TORONTO – In the midst of a long stretch of consecutive games, a pitching staff needs the occasional reset, a game in which the starter goes deep, or the offence boat-races the opposition, so the bullpen’s top arms can get a breather.
The Toronto Blue Jays, who are in high leverage late in games nearly every time out, really needed one of those Saturday, having ridden their relief corps particularly hard over the past week, which included a doubleheader Thursday, and with a bullpen day set for Sunday.
Only 36 relievers headed into Saturday’s action with 11 or more appearances and the Blue Jays have five of them, second only to the six on the Los Angeles Dodgers and Angels, who have both played more games. So, seven or – dare to dream – eight innings from Hyun Jin Ryu would have been a gift from the heavens.
Instead, the Tampa Bay Rays were their pesky selves in grinding the ace lefty for 94 pitches over five otherwise strong innings, and then held the fort on the mound until Kevin Kiermaier delivered a pinch-hit single in the 10th inning for a 2-1 win.
Ryu allowed only a run on three hits with six strikeouts, but was still unable to change the club’s troubling lack of rotation innings, with starters having logged 106.2 of the 221.1 frames so far, an unsustainable 48 per cent.
“Ideally, I should be able to control my pitch count every inning but it’s something I can’t really control, sometimes it’s up to the hitters,” Ryu said in comments interpreted by Bryan Lee. “In an ideal world, I’d like to throw less pitches to each hitter so I can have more pitch count available heading into late innings. That’s how I should go about it.”
The pitch count started running away from him during a three-up, three-down third, which featured nine pitches to Yoshi Tsutsugo, six to Mike Zunino and eight the Mike Brosseau.
Joey Wendle – a late add after Yandy Diaz took a ball off the face during BP – worked him for nine pitches in the fifth before slipping a hit-and-run single through the vacated shortstop spot. That put men on the corners with none out, and set up the only run against him on a Manuel Margot fielder’s choice in the next at-bat.
Still, Ryu needed 30 pitches to cleverly limit the damage in that fifth, ending his night.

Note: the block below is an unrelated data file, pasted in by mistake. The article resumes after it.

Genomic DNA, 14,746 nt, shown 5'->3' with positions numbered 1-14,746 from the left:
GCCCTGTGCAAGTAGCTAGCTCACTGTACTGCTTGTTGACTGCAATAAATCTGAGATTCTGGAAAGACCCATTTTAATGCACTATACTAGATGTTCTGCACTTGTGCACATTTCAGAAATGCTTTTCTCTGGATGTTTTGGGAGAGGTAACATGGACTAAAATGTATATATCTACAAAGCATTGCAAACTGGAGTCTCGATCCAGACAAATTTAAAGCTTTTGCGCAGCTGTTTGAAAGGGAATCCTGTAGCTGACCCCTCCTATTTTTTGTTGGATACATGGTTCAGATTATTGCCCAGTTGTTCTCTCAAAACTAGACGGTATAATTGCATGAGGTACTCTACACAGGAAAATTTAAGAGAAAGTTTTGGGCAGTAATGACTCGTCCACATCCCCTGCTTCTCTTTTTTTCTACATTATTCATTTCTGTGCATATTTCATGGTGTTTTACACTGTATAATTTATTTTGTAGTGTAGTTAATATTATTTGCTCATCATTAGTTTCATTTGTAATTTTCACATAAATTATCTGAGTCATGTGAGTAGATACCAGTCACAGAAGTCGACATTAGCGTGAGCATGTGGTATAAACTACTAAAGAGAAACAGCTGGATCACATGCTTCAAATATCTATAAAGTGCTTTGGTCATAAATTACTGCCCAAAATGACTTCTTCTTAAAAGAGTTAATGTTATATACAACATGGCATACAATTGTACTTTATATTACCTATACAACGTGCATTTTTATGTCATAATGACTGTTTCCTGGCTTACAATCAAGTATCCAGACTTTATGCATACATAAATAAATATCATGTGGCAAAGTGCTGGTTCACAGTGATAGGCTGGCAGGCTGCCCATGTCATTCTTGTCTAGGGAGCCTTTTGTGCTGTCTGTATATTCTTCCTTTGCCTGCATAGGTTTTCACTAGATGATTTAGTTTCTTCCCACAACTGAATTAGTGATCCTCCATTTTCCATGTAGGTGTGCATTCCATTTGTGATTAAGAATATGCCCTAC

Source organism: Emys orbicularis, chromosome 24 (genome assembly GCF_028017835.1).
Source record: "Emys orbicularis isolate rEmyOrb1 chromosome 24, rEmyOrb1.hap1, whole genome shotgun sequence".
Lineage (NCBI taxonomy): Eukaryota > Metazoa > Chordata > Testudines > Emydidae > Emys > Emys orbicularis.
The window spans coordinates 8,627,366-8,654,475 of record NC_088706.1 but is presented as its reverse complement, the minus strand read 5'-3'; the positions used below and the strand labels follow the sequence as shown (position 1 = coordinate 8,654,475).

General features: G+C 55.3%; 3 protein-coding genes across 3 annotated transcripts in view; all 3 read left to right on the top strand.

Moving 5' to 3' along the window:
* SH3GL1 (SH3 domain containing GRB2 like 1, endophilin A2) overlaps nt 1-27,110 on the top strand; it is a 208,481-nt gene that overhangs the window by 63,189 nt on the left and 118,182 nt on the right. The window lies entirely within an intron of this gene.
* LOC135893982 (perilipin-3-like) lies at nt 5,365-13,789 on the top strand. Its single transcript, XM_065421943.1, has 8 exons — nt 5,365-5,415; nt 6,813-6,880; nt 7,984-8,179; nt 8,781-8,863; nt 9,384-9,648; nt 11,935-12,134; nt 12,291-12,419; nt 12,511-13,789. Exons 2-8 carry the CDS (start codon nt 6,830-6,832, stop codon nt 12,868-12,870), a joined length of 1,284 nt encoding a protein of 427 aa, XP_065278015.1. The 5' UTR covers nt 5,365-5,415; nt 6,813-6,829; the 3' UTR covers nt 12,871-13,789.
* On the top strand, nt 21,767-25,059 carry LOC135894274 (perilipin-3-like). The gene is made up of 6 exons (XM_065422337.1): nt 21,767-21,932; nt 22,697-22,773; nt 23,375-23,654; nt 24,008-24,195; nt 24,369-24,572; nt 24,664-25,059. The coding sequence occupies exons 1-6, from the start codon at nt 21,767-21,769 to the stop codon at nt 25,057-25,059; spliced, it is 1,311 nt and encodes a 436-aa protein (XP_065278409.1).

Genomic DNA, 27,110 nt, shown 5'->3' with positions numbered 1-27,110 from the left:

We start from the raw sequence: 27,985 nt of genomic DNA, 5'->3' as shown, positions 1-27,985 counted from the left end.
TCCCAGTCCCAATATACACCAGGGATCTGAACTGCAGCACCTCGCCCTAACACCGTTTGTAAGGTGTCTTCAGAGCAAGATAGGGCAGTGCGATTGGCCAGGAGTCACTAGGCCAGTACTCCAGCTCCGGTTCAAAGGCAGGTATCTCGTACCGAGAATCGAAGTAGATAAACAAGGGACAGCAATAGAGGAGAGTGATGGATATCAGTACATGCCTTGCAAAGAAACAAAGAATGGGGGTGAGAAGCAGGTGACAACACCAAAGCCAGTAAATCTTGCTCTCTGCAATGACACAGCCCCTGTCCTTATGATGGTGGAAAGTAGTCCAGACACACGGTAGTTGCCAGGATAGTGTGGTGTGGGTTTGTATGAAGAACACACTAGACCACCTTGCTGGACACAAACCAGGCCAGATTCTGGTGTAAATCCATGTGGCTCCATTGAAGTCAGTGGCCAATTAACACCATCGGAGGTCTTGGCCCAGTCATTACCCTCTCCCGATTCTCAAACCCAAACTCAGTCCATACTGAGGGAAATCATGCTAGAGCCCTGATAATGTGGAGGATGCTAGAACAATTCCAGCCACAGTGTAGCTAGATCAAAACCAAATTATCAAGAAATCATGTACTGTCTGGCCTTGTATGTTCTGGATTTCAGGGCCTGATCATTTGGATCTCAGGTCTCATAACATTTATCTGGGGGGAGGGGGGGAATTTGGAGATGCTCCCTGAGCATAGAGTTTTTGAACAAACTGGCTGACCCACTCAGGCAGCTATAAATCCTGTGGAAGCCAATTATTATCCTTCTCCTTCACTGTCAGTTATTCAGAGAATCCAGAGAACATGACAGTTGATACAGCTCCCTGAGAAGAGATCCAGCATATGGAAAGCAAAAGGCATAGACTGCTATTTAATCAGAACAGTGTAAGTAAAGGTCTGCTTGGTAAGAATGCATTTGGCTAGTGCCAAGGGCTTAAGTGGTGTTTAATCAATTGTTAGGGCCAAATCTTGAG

“Their hitters kept on fouling off pitches, and if it wasn’t something they were looking for, they were able to still connect and foul it off,” said Ryu. “You just have to credit the hitters in that respect.”
And so, the Blue Jays were left to cover four-plus more innings of leverage with Jordan Romano, who leads the team with 13 appearances, Rafael Dolis, A.J. Cole, Ryan Borucki and Thomas Hatch all down, and Anthony Kay and Sam Gaviglio in reserve to follow Trent Thornton on Sunday.
That Wilmer Font and Julian Merryweather delivered 3.2 outstanding innings before Anthony Bass, the only member of the leverage group available, took over with two out in the ninth underlines the depth manager Charlie Montoyo has to work with.
“Anytime your bullpen is thin it stresses you out a little bit but we played extra-innings because our bullpen did a great job,” said Montoyo. “Merryweather was outstanding, Font was really good.”
Eventually, though, there’s a comeuppance for making the bullpen haul so many innings, and one of those bills came due in the 10th.
Bass, asked to go an inning-plus for the second time this week, needed to put up a zero after Travis Shaw hit into a double play in the top half to strand the go-ahead run at third. But leadoff man Tsutsugo advanced Manuel Margot to third, and after Ji-Man Choi was intentionally walked to set up a double play, pinch-hitter Kiermaier ripped a game-winning single.
Six-game win streak, over then and there. Had Bass escaped that jam, the Blue Jays were down to one arm in the bullpen, so they really needed to win it in the 10th.
“We only had Sammy left,” said Montoyo. “We’ve got more arms (Sunday) now.”
A contributing factor was that the Rays – who have eight key arms on the injured list – locked down the Blue Jays offence on a night they pieced the pitching together. Aaron Slegers gave them four perfect innings out of the gate and after Sean Gilmartin surrendered Cavan Biggio’s bases-loaded walk in the fifth, they held the line.
A promising sixth that started with consecutive singles was undone by a Vladimir Guerrero Jr., double play, while in the seventh, Biggio was thrown out at home trying to score from second on a two-out wild pitch.
“It was aggressive. He was trying hard and he’s a good baserunner. I was OK with it,” said Montoyo. “I was looking at the catcher, I wasn’t looking where he was when he took off. But I love how the kid plays. He wants to score. He wants to win the game.”
The Blue Jays didn’t have another chance until the 10th, when with men on the corners, Shaw hit a grounder right to Brosseau at first. He stepped on the bag and then threw out Biggio at second to end the inning and strand pinch-runner Santiago Espinal at third.
Dating back to last season, the Blue Jays are now 4-11 at Tropicana Field, with four walkoff losses. The Blue Jays are 3-5 in a majors-high eight extra-inning games, and 7-4 in one-run contests.
“We’ll have to learn how to close out these kinds of games and win these close fights. But honestly, we’ve been doing really well in that respect leading up to this game, and today, unfortunately, it didn’t happen,” said Ryu. “From a pitcher’s perspective, we have to go out there with the mindset that we’re going to keep this game close, and if we do that I think the hitters will come around and win the games for us.”